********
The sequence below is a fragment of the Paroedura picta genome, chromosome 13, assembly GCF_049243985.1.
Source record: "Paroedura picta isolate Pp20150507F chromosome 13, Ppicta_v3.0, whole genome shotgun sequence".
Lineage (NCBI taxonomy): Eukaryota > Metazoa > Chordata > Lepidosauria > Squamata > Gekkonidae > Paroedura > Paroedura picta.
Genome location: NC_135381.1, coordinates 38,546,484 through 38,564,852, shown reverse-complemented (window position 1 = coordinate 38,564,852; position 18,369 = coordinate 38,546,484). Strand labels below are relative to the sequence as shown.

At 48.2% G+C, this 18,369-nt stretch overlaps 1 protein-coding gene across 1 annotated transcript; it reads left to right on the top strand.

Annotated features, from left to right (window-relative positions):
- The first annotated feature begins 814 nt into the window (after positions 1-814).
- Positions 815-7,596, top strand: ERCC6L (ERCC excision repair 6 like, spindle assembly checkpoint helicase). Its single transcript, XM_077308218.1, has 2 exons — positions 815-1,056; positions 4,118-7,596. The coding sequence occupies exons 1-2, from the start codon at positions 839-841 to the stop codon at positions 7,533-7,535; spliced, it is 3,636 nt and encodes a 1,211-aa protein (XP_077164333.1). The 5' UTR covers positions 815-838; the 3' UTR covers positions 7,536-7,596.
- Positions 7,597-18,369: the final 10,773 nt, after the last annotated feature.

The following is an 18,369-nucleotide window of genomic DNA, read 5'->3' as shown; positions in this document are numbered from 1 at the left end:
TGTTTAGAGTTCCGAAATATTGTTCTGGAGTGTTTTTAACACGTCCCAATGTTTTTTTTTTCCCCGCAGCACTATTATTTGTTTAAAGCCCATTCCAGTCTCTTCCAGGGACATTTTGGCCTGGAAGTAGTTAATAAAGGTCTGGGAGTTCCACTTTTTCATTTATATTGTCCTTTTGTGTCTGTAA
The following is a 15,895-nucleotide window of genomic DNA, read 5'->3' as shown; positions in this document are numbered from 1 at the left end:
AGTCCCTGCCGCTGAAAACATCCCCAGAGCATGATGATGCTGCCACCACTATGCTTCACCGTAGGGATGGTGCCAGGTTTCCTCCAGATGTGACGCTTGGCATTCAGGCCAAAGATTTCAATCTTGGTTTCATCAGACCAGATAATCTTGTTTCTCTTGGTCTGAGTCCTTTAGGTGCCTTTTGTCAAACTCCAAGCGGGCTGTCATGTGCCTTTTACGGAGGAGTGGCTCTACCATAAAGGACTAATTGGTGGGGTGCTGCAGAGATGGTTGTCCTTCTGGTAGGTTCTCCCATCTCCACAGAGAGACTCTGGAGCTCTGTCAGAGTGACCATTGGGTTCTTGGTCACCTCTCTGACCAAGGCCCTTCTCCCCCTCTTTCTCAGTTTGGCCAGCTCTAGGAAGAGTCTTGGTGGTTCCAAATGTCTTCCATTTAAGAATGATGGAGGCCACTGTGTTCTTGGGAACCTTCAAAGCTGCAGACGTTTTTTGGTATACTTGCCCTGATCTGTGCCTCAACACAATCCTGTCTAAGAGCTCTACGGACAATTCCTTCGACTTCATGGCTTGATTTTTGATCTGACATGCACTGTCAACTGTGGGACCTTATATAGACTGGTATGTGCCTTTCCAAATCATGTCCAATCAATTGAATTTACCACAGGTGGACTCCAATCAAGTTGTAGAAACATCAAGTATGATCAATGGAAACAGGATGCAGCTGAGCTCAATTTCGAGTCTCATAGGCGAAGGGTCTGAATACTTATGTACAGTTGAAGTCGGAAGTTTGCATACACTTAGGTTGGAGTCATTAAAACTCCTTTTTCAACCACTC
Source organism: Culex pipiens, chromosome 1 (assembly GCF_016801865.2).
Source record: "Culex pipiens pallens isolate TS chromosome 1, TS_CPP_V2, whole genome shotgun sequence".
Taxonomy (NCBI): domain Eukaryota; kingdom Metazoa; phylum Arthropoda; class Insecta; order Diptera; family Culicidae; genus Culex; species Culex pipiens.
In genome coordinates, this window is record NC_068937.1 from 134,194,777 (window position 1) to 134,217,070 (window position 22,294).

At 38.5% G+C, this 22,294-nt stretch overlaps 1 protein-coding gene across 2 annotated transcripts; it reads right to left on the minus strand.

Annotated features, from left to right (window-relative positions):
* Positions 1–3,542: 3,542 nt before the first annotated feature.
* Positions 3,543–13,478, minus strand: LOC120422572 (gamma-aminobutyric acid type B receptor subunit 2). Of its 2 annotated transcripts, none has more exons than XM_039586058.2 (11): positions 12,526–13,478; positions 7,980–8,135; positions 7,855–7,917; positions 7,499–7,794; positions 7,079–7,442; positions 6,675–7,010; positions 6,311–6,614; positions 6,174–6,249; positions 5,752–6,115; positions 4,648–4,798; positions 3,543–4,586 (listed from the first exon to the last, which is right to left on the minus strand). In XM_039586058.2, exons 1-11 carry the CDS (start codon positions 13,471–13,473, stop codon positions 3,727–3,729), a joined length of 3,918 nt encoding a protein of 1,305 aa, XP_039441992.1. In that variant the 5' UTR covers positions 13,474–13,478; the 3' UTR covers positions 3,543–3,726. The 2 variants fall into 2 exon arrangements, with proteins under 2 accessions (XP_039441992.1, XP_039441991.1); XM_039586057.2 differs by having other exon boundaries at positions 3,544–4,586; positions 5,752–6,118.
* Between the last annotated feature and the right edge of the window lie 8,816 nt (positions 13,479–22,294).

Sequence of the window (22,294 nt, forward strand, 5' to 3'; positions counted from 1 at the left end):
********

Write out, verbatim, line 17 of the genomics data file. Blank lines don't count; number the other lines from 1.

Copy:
In genome coordinates, this window is record NC_068937.1 from 134,194,777 (window position 1) to 134,217,070 (window position 22,294).